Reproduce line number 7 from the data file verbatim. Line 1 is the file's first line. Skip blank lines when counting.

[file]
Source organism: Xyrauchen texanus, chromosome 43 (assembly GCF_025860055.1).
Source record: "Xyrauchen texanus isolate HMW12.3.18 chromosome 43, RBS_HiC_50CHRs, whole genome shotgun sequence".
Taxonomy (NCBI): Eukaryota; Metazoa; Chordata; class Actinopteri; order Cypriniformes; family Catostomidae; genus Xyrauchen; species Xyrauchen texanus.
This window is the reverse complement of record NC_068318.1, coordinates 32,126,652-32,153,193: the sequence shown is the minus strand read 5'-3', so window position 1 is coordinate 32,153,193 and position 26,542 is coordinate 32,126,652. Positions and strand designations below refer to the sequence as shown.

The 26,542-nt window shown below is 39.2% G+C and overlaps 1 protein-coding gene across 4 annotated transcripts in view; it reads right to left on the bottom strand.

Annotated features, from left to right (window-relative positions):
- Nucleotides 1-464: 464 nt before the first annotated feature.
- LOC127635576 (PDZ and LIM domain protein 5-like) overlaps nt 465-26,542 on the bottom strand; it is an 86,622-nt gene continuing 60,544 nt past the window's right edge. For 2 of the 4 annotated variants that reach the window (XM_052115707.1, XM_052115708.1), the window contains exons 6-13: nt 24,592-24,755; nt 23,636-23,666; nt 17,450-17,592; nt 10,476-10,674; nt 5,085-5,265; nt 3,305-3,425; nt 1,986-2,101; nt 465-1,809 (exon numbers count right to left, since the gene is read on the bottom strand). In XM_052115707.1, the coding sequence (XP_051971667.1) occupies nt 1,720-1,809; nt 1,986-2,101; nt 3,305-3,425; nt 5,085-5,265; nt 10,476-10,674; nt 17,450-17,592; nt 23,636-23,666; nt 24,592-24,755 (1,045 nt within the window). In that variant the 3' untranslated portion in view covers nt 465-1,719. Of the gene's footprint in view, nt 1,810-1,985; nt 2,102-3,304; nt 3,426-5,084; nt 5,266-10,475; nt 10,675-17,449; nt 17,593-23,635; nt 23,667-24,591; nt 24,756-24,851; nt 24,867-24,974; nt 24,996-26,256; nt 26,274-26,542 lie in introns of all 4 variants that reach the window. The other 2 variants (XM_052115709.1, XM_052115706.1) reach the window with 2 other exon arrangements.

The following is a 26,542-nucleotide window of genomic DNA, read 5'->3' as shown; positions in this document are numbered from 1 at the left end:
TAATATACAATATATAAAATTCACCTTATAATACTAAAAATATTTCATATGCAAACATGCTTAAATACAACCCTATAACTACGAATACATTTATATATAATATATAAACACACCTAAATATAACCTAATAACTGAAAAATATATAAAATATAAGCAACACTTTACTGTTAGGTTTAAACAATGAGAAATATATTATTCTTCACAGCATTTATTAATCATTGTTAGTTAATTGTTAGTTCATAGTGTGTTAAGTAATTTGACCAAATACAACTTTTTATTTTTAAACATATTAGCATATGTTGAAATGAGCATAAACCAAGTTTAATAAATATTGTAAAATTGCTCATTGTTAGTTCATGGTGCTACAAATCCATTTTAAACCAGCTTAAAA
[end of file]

- Nucleotides 1-464: 464 nt before the first annotated feature.